In the medium to longer term, we need to build more bungalows and sheltered accommodation and, if we do that, that won’t only be of benefit to the elderly population of Doncaster – it will have a direct knock-on effect to the younger and middle-aged population by unlocking those family homes the older generation homeowners live in.

There have been 17 Housing Ministers since 1997. No one ever seems to stay in the job long enough to create a consensus and direction in Government Policy on the vital issue of the country’s housing shortage, yet the sound bites and White Papers seem only to focus exclusively on first-time buyers when there is an even more severe and disregarded shortage in suitable housing for the older generation.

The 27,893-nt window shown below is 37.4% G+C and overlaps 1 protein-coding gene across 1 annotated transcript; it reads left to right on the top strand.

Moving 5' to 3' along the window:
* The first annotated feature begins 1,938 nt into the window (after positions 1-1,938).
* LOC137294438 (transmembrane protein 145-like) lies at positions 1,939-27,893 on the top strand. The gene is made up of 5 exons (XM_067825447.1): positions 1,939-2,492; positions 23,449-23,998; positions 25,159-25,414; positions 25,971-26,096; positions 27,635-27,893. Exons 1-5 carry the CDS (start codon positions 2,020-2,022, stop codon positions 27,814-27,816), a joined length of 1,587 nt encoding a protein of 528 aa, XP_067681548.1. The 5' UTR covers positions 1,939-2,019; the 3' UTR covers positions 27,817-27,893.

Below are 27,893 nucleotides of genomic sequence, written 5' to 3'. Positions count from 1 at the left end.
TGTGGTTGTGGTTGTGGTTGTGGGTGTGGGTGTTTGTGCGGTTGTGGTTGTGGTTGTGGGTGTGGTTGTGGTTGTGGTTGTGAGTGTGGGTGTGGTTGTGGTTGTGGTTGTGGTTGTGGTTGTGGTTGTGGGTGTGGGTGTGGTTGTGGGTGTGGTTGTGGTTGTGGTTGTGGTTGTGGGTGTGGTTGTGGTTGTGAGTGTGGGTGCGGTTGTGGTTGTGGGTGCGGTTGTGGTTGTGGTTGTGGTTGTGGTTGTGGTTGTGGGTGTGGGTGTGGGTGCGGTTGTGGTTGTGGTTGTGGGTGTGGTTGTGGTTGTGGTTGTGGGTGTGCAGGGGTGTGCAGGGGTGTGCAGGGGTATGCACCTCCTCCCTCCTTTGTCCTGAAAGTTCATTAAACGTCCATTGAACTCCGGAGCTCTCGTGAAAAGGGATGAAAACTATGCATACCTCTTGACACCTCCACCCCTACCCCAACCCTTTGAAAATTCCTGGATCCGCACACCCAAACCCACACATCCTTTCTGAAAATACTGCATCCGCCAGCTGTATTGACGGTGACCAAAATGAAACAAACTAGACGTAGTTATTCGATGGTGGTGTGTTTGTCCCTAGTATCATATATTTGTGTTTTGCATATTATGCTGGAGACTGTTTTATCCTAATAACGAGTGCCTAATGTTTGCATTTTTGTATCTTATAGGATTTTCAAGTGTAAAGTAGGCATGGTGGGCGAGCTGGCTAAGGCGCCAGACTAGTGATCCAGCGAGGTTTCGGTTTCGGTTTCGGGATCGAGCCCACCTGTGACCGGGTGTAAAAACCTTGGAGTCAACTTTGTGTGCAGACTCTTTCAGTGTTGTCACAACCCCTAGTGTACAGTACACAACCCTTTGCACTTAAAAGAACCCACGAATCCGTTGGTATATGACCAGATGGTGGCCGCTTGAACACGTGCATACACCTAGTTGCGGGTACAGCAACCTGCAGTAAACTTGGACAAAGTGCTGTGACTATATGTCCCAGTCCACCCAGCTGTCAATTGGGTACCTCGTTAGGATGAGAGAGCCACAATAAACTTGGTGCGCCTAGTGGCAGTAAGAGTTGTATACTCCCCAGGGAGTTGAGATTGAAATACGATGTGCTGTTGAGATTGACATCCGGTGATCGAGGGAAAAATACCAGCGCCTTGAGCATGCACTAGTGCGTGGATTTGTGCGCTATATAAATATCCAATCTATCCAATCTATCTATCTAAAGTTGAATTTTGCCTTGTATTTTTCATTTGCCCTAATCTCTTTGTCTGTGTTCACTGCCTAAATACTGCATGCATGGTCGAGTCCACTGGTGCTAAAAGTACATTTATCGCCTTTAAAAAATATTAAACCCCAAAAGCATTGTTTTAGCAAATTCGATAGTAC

This scantiness affects both mature homeowners trapped in unsuitably big family properties, unable to find smaller bungalows or suitable retirement apartments, whilst the waiting list for Council sheltered accommodation is putting a strain on other aspects of social care. In both circumstances, policy coming (or not coming) out of Government is repressing the supply and type of accommodation mature people desire, need and want, whilst at the same time, increasing the cost (and taxes) for social and NHS care.

 

Maybe we need tax breaks for people to downsize or planning permissions that stipulate bungalows only. Whichever way you look .. there are challenging times ahead for us all.

Doncaster Property News

Doncaster ‘Home Owning’ Movers and Shakers in 2018

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It’s now commonly agreed amongst economists and the general public that the dramatic rise in Doncaster property prices of the last six years has come to an end.